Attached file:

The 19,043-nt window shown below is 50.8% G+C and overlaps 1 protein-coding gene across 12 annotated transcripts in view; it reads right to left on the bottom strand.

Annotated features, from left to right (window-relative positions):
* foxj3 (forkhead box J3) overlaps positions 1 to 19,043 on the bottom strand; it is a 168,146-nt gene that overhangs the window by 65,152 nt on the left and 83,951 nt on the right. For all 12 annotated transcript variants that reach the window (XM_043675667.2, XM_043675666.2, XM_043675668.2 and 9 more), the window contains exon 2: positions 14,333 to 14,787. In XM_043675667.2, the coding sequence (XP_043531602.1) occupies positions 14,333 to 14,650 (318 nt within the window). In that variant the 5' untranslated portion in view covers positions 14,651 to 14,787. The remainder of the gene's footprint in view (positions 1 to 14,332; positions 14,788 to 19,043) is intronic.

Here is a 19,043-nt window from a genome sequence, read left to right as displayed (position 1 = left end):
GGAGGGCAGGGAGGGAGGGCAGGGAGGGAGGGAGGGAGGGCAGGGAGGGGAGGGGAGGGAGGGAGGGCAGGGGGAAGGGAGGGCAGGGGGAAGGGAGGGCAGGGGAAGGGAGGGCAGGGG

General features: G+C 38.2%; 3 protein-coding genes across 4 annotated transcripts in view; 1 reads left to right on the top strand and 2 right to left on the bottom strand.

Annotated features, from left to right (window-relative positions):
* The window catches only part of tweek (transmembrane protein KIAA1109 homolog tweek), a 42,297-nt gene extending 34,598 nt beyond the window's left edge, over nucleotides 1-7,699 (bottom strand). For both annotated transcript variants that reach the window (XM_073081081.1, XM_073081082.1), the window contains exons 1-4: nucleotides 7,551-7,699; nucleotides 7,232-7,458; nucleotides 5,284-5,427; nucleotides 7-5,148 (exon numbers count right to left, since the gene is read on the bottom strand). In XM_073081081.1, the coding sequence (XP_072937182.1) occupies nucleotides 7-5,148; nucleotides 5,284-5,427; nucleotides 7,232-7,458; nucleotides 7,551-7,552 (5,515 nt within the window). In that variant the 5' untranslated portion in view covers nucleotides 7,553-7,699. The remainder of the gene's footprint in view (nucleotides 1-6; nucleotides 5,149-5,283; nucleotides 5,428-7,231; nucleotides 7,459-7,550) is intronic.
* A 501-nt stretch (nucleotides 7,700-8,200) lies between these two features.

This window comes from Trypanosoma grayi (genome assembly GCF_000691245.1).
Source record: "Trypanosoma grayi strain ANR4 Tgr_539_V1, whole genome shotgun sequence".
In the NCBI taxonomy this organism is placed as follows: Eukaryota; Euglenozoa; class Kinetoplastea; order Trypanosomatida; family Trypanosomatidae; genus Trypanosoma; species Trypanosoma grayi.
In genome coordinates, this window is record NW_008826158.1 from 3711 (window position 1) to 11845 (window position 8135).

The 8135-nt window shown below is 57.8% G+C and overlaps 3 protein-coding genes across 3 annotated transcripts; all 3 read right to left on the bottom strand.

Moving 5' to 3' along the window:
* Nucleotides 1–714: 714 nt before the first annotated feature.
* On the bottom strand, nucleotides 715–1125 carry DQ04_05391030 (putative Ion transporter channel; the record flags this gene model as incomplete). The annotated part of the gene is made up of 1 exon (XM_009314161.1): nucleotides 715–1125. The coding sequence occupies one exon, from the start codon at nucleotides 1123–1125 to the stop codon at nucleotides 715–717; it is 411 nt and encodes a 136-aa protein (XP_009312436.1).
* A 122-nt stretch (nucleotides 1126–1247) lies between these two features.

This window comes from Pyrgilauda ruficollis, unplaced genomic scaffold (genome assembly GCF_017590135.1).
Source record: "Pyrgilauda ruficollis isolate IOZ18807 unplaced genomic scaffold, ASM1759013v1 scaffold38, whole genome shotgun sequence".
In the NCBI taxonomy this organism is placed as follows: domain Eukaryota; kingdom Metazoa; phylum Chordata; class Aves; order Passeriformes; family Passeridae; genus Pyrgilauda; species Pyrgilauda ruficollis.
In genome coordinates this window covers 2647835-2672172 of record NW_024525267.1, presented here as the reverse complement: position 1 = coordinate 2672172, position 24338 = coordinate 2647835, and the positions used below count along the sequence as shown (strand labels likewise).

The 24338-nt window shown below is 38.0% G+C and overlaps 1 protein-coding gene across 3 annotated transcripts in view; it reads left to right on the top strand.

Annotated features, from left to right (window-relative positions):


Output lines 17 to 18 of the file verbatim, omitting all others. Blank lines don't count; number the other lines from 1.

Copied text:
* On the bottom strand, nucleotides 715–1125 carry DQ04_05391030 (putative Ion transporter channel; the record flags this gene model as incomplete). The annotated part of the gene is made up of 1 exon (XM_009314161.1): nucleotides 715–1125. The coding sequence occupies one exon, from the start codon at nucleotides 1123–1125 to the stop codon at nucleotides 715–717; it is 411 nt and encodes a 136-aa protein (XP_009312436.1).
* A 122-nt stretch (nucleotides 1126–1247) lies between these two features.